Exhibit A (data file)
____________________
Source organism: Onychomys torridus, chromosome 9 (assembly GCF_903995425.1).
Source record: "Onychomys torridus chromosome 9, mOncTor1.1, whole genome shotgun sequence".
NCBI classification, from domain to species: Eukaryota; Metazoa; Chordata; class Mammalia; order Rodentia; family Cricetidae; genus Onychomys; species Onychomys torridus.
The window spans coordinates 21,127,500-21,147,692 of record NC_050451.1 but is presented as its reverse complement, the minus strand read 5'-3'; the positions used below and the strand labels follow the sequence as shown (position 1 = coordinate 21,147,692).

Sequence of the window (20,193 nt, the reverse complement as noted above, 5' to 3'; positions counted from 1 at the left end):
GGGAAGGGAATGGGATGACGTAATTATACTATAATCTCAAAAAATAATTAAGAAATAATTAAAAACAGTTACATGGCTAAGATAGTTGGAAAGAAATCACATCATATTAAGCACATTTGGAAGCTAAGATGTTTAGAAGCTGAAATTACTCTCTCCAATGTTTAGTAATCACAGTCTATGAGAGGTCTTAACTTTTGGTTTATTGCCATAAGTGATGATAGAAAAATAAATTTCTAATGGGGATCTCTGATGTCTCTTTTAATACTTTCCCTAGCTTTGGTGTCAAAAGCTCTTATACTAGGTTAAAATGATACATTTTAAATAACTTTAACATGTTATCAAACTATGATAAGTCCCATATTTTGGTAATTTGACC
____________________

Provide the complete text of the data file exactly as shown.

Source organism: Onychomys torridus, chromosome 9 (assembly GCF_903995425.1).
Source record: "Onychomys torridus chromosome 9, mOncTor1.1, whole genome shotgun sequence".
NCBI classification, from domain to species: Eukaryota; Metazoa; Chordata; class Mammalia; order Rodentia; family Cricetidae; genus Onychomys; species Onychomys torridus.
The window spans coordinates 21,127,500-21,147,692 of record NC_050451.1 but is presented as its reverse complement, the minus strand read 5'-3'; the positions used below and the strand labels follow the sequence as shown (position 1 = coordinate 21,147,692).

Sequence of the window (20,193 nt, the reverse complement as noted above, 5' to 3'; positions counted from 1 at the left end):
GGGAAGGGAATGGGATGACGTAATTATACTATAATCTCAAAAAATAATTAAGAAATAATTAAAAACAGTTACATGGCTAAGATAGTTGGAAAGAAATCACATCATATTAAGCACATTTGGAAGCTAAGATGTTTAGAAGCTGAAATTACTCTCTCCAATGTTTAGTAATCACAGTCTATGAGAGGTCTTAACTTTTGGTTTATTGCCATAAGTGATGATAGAAAAATAAATTTCTAATGGGGATCTCTGATGTCTCTTTTAATACTTTCCCTAGCTTTGGTGTCAAAAGCTCTTATACTAGGTTAAAATGATACATTTTAAATAACTTTAACATGTTATCAAACTATGATAAGTCCCATATTTTGGTAATTTGACC